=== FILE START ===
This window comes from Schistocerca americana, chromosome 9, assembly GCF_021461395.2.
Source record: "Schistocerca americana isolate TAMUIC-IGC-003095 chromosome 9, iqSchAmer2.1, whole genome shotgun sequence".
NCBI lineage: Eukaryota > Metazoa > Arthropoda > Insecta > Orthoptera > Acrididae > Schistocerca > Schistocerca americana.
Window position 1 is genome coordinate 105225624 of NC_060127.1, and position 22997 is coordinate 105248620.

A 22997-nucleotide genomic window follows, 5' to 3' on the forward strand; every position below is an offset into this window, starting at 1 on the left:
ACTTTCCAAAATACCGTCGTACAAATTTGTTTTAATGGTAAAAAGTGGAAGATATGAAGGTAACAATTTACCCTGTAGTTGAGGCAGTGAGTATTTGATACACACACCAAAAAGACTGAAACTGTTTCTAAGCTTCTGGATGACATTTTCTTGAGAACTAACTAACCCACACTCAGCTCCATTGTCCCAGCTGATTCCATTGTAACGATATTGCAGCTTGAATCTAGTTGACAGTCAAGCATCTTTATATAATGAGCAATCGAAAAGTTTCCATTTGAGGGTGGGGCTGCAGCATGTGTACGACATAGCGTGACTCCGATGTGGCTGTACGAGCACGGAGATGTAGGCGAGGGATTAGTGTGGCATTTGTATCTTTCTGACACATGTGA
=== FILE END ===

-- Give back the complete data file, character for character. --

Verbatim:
This window comes from Schistocerca americana, chromosome 9, assembly GCF_021461395.2.
Source record: "Schistocerca americana isolate TAMUIC-IGC-003095 chromosome 9, iqSchAmer2.1, whole genome shotgun sequence".
NCBI lineage: Eukaryota > Metazoa > Arthropoda > Insecta > Orthoptera > Acrididae > Schistocerca > Schistocerca americana.
Window position 1 is genome coordinate 105225624 of NC_060127.1, and position 22997 is coordinate 105248620.

A 22997-nucleotide genomic window follows, 5' to 3' on the forward strand; every position below is an offset into this window, starting at 1 on the left:
ACTTTCCAAAATACCGTCGTACAAATTTGTTTTAATGGTAAAAAGTGGAAGATATGAAGGTAACAATTTACCCTGTAGTTGAGGCAGTGAGTATTTGATACACACACCAAAAAGACTGAAACTGTTTCTAAGCTTCTGGATGACATTTTCTTGAGAACTAACTAACCCACACTCAGCTCCATTGTCCCAGCTGATTCCATTGTAACGATATTGCAGCTTGAATCTAGTTGACAGTCAAGCATCTTTATATAATGAGCAATCGAAAAGTTTCCATTTGAGGGTGGGGCTGCAGCATGTGTACGACATAGCGTGACTCCGATGTGGCTGTACGAGCACGGAGATGTAGGCGAGGGATTAGTGTGGCATTTGTATCTTTCTGACACATGTGA